The Cory Report uncovered enough evidence to conclude that the brutal murder of solicitor Pat Finucane was set up by an FRU agent, Brian Nelson, with the knowledge of the FRU and as such they were complicit in his murder.
When the Labour government of Harold Wilson sent British troops into the north of Ireland in 1969, it was a move hailed by every reformist and revisionist group as a necessary move to ‘protect’ the Catholic civil rights movement from the brutal attacks of the RUC police and loyalist groups.
Only the Socialist Labour League, forerunner of the WRP, opposed Wilson’s deployment of troops.
We stood by the Marxist position that the troops of British imperialism were not there to protect Catholic workers but to suppress the struggle for a united Ireland.
All through the 1970s, the WRP and the News Line worked tirelessly to expose the plots being prepared by the state throughout the 1970s.
This was the period when the economic crisis of capitalism really started to hit the ailing British economy.
What we fought for, was to constantly prepare and warn workers in Britain that the methods being employed by the state in the north of Ireland would be used against the mainland working class.
In 1982, the News Line published all these articles over the past 12 years in a booklet entitled ‘Britain’s State Within the State’ in which all the highly developed counter-insurgency plans of the ruling class that we were aware of were analysed and published.
These plans included the setting up of a secret strike breaking force called GB75 by Colonel David Stirling (founder of the SAS) in the aftermath of the 1974 miners’ strike which brought down the Tory government of Edward Heath.
Stirling described the role of GB75 as ‘curbing the power of the militant trade unionists’. Its formation was justified because in his opinion the government would be unable ‘to mobilise the Armed forces and Territorial Army to combat the catastrophic effect of the first few hours and days of a general strike’.
The existence of some plots, such as the plan by MI5 to oust Wilson, only became knowledge after the publication of Peter Wright’s book ‘Spycatcher’.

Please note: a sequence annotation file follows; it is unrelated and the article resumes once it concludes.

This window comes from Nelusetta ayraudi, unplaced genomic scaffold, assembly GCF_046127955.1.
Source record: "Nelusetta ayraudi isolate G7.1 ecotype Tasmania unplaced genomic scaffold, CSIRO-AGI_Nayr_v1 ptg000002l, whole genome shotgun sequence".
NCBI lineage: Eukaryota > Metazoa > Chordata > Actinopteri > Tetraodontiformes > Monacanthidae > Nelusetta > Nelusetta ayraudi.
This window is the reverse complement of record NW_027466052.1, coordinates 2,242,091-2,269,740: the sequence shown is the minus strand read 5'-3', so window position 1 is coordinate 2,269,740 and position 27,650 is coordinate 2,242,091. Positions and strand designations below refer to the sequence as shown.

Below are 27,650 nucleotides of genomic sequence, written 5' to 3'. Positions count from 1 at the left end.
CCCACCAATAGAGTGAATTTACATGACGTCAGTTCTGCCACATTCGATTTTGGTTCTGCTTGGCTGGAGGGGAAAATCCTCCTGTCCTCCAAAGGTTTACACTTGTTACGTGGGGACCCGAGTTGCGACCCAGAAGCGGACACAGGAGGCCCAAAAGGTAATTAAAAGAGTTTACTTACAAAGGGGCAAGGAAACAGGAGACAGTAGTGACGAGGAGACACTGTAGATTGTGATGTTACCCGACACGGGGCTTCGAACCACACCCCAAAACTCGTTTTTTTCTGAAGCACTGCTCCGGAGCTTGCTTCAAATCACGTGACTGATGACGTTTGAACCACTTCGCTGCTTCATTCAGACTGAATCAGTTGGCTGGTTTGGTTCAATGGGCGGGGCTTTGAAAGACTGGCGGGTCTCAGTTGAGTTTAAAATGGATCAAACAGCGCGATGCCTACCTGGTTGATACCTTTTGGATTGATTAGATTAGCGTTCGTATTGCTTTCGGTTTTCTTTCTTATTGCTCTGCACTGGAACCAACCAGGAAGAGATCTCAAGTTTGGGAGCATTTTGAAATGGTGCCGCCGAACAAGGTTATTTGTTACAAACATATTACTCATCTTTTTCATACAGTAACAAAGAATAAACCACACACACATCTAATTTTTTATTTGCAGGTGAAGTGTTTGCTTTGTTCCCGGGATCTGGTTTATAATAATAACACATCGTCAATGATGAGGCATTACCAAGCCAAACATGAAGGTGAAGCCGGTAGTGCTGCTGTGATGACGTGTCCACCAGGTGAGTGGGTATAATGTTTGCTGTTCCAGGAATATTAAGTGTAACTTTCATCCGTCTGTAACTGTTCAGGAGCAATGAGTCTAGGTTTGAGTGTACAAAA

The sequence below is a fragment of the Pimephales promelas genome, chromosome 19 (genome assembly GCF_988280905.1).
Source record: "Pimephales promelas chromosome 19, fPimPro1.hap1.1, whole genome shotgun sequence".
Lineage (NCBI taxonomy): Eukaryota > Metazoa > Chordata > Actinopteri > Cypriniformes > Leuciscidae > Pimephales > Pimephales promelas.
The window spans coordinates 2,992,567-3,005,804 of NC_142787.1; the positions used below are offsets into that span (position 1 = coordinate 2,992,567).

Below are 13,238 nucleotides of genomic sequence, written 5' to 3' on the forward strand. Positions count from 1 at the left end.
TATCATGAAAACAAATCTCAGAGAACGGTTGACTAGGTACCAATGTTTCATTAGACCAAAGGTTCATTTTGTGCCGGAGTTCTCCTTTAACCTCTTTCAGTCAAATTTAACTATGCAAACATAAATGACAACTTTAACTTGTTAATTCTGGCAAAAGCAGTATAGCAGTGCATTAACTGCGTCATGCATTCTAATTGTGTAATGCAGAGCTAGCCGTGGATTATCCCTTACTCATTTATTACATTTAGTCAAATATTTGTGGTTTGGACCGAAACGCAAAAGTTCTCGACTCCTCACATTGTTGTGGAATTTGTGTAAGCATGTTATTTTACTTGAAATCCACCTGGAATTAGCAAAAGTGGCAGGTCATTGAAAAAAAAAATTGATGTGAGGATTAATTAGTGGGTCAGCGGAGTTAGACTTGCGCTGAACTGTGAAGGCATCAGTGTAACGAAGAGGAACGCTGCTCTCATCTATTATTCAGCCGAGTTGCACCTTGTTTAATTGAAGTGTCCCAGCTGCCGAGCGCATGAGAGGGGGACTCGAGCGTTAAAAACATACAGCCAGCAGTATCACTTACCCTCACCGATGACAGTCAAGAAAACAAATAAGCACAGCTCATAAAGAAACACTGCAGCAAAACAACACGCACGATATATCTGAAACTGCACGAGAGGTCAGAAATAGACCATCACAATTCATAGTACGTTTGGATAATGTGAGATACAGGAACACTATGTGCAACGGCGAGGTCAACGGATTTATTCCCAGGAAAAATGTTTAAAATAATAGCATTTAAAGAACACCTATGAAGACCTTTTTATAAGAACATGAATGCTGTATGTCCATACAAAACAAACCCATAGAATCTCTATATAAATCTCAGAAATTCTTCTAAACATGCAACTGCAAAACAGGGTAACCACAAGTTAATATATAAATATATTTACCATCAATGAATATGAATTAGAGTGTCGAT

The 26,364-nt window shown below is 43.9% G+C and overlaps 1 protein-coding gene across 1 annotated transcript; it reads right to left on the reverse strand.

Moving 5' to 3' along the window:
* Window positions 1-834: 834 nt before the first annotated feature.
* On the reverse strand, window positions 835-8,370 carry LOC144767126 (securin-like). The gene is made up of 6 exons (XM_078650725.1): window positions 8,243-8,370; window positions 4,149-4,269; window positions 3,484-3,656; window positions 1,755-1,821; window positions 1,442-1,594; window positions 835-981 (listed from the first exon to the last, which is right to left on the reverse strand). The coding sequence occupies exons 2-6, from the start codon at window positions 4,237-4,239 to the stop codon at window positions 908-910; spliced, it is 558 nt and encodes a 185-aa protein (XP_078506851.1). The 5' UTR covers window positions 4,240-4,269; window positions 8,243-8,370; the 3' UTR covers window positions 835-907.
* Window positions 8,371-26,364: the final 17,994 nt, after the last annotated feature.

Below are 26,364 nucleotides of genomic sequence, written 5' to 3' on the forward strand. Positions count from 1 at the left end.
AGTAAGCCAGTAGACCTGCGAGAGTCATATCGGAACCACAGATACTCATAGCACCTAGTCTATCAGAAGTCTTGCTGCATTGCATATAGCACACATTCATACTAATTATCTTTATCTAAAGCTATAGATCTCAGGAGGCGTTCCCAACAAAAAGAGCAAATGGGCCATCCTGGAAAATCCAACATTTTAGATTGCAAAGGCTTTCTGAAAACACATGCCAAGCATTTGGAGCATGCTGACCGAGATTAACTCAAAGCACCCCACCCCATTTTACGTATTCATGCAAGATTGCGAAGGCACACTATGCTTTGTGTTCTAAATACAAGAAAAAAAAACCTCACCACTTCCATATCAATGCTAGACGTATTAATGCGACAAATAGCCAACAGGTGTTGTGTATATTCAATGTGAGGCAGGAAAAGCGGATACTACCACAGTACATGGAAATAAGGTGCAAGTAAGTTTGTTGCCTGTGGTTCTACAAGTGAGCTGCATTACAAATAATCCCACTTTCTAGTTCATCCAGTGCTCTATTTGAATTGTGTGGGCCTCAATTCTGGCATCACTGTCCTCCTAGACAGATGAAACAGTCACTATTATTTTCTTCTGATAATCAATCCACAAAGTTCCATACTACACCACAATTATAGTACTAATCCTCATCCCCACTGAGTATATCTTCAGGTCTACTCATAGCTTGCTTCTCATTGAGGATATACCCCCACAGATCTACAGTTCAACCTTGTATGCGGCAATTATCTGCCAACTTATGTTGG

All through this period it was widely known – but officially keep quiet about – that the army leadership were actively contemplating a coup against the minority Labour government aided by outfits like Stirling’s.
The capitalist state was preparing to bring the methods developed in the north of Ireland and throughout its bloody decades defending imperialism against colonial uprisings right back to mainland Britain.
These preparations and plots did not cease with the so-called peace agreement in Ireland.
In the introduction to ‘Britain’s State Within the State’, we wrote: ‘Scarcely a week goes by without a major incursion by the Tory government and the capitalist state against basic rights and civil liberties . . . there is increasing use of agents provocateurs and police informants in the labour and trade union movement . . . the Welfare State, gains like the National Health Service, council housing and social services are being ruthlessly dismantled. . .’
That was in 1982. Over the intervening years the capitalist crisis has deepened immeasurably and with it the attacks by the capitalist class on every gain of the welfare state have increased a hundredfold since then.
The recent revelations about the use of police spies and provocateurs infiltrating protest groups and trade unions, not to mention left-wing organisations has proved conclusively that the capitalist state has never stopped gearing up for an all-out and dirty war with a working class determined to defend its gains and rights from a bankrupt capitalist system.
The insistence of the SLL/WRP that the armed force of the capitalist state are not and never have been a neutral, benevolent peacekeeping force anywhere placed us firmly with Karl Marx and Frederick Engels who insisted that the capitalist state in the final analysis is nothing more than bodies of armed men, whose job it is to suppress the working class.
The history of the British state’s long and dirty war in the north of Ireland has revealed the historic truth of this position and it is not surprising that the ruling class are prepared to ‘rip up’ laws to prevent its role from being exposed before the working class.
For workers the lesson couldn’t be clearer, the capitalist state, its army, judiciary and police force cannot be reformed, it will be used against the working class of Britain until this rotten capitalist system and its state are smashed and replaced by a workers government and socialism.